The embrace (albeit somewhat forced) of the Cloud ushers in a new era for Information Systems where new threats are ever-present.
With the embrace of the Cloud (IaaS, PaaS and SaaS), new security challenges have emerged. Before deploying third-party security solutions, we need to make sure that the basics are covered: platform governance, access and rights configuration, activation and configuration of native security features .
Once this approach is up and running, the security level can be further improved with high value-added third-party security solutions .
The lack of skills in both Cloud and Cybersecurity makes it an explosive cocktail that is difficult to control. Therefore, we need to calmly set out the challenges in order to federate the teams around an approach that responds both to the flexibility demanded by the customer’s business lines and the desire of CISOs to bring these new solutions under control.
This, of course, puts the spotlight on the “zero trust” approach, which blurs the traditional boundaries between network and perimeter security, preferring instead to focus on users as well as on data and services. This new paradigm often has “Who” as its cornerstone. Who wants access? Who has access? Who is behind the “who”? (For more on this theme, see the section on Digital Identity). The main vulnerability of these platforms is often related to access control.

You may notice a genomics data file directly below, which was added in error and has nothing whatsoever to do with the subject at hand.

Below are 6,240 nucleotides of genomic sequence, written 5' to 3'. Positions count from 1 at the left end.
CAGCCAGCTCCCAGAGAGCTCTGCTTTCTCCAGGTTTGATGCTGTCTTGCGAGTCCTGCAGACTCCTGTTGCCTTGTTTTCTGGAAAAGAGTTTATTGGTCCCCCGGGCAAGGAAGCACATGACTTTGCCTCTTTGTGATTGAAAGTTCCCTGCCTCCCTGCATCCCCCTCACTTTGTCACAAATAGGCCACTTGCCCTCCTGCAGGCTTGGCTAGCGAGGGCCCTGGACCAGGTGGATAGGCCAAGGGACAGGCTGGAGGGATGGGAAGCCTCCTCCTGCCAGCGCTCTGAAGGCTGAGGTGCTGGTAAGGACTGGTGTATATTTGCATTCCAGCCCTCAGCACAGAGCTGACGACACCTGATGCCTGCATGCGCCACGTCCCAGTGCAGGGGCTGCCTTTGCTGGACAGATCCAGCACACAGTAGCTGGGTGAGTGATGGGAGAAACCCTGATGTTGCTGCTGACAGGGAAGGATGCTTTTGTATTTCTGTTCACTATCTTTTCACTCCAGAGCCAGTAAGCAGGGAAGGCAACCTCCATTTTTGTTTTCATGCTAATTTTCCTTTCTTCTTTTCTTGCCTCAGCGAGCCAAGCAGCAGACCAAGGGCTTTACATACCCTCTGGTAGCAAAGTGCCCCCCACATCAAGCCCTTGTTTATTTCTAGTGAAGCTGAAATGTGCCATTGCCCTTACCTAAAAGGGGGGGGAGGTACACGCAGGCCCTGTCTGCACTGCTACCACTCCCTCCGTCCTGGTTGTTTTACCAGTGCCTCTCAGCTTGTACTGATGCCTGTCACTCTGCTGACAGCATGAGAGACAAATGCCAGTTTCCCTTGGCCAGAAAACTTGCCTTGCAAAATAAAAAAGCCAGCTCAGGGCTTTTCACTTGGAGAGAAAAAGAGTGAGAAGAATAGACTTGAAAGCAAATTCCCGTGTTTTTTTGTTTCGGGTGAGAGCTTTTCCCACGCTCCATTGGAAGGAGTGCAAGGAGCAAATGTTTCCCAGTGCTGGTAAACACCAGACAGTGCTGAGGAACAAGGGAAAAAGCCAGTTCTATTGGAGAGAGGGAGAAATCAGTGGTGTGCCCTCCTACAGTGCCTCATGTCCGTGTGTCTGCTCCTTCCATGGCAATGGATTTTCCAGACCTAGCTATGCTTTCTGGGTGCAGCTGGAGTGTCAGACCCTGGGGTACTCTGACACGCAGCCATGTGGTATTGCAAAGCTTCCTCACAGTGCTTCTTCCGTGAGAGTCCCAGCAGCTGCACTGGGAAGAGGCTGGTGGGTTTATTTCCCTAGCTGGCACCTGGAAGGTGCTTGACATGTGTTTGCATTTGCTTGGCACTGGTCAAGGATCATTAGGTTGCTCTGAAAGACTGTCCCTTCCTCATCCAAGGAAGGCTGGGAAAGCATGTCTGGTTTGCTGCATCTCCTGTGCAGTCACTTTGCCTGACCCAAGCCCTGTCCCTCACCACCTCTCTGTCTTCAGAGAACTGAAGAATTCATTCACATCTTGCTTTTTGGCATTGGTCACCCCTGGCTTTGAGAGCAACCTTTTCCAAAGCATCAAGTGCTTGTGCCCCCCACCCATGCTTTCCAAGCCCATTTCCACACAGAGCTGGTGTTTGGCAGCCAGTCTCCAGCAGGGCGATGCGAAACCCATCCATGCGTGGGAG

From a pragmatic point of view, we are not looking at a Cloud; rather we are looking at Clouds with hybrid and multi-Cloud approaches…and this makes security complex. In fact, each solution requires its own security plan , as part of a more global approach.
When adopting a IaaS, PaaS or SaaS platform, we should first configure the security options in addition to the access control. IaaS solutions in particular have a multitude of security features that need to be configured with the utmost care. Once this platform is in place, the question arises as to whether or not we should activate the additional components provided by the provider, which are often charged for. For more clarity, some providers, such as Amazon, also offer a reference document on the sharing of responsibilities with their customers on cybersecurity issues.
Synetis has operational references to build on to help you in your IaaS security approach (GCP, AWS and Azure), PaaS and SaaS.